United States v. Jinwright, No. 10-5289 and No. 10-5290
Decided: June 22, 2012
The Fourth Circuit Court of Appeals affirmed the convictions of Anthony and Harriet Jinwright, former co-pastors of Greater Salem Church (“GSC”) in North Carolina, for conspiracy to defraud the United States and tax evasion. Mr. Jinwright served as senior pastor of GSC; his wife, Mrs. Jinwright, played an active role in church life, but only began drawing a salary in 2000, 19 years into the Jinwright’s church leadership. Between 2001 and 2007, GSC provided Mr. Jinwright with benefits outside his salary including housing allowances of between $130,000 and $160,000 a year, travel allowances, payments for his children’s tuition, use of a luxury car leased by the church, and an additional vehicle allowance. He received annual bonuses of $35,000 to $50,000 and a separate Christmas bonus. Additionally, he was reimbursed for unsubstantiated business expenses. Mr. Jinwright’s total compensation for 2001 to 2007 totaled nearly $3.9 million. During the same timeframe, Mrs. Jinwright received similar compensation totaling nearly $1 million. The Jinwrights also established an organization known as A.L. Jinwright Ministries, Inc. (“ALJM”) purportedly to receive income for their outside speaking engagements. However, GSC paid the operating expenses and the defendants kept the income. The IRS Revenue Agent who investigated their case testified that the defendants understated their income by $2,486, 771 between 2002 and 2007, resulting in a tax deficiency of $664,352.
On appeal, the defendants challenged the jury instructions related to willful blindness. The doctrine of willful blindness permits the government to prove knowledge by establishing that the defendant “deliberately shield[ed] [himself] from clear evidence of critical facts that are strongly suggested by the circumstances.” Global-Tech Appliances, Inc. v. SEB S.A., 131 S. Ct. 2060, 2068-69 (2011). Reviewing the evidence presented at trial, the court held the evidence supported the instructions even under the standard laid out by the Supreme Court in Global-Tech which was decided since the Jinwrights’ convictions.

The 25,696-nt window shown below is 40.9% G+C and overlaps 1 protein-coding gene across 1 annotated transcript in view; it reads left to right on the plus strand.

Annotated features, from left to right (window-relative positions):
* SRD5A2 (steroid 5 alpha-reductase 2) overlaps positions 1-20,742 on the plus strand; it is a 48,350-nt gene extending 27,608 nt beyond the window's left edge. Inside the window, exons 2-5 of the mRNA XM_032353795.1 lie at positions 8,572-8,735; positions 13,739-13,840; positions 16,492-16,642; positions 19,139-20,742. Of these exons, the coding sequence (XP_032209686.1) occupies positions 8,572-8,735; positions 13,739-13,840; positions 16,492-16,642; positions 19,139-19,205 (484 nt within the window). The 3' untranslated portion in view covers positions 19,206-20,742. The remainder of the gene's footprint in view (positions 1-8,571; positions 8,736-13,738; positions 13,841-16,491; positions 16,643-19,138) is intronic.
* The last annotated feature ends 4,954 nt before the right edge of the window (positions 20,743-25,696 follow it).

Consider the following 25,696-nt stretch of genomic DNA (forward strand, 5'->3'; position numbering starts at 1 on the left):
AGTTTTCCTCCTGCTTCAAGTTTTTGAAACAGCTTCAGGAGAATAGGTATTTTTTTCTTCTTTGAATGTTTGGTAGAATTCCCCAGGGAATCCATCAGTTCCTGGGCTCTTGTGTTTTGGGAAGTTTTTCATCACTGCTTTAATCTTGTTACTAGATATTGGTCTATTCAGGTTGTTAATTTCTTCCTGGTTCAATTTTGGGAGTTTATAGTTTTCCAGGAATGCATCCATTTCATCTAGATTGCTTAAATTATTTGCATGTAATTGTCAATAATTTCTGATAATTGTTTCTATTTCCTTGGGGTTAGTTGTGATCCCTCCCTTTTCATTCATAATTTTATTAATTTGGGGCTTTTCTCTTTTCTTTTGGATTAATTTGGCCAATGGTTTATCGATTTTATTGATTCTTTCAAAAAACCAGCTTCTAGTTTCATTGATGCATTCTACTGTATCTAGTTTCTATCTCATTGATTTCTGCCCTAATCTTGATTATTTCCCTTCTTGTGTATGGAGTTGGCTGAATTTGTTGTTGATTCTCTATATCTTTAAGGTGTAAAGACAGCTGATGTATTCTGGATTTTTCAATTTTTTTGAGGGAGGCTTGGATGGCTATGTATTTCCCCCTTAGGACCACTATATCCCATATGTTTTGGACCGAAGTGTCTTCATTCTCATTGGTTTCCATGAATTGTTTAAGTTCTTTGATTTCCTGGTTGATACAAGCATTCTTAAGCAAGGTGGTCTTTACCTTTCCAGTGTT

The defendants also challenged the jury instructions regarding the tax treatment of payments from an employer to an employee. GSC employees testified that certain payments from the church to the Jinwrights were gifts. The court gave the jury a clarifying instruction that payments from employer to employee are income and such payments are not gifts under the IRS Code and limited the Jinwrights’ ability to cross-examine the witnesses about this subject. The Jinwrights contended that this impermissibly shifted the burden of proof to them. However, the Court of Appeals applied the principle used in other circuits that in criminal tax cases the burden is on the defendant to prove that he had deductions not in his return once the Government establishes unreported income. And, the decision to limit the cross examination was reasonable in light of potential confusion to the jury.
Mr. and Mrs. Jinwright also contended that the court erred in the calculation of the sentencing and restitution, but reviewing the relevant precedent, the court affirmed the sentence and amount of restitution.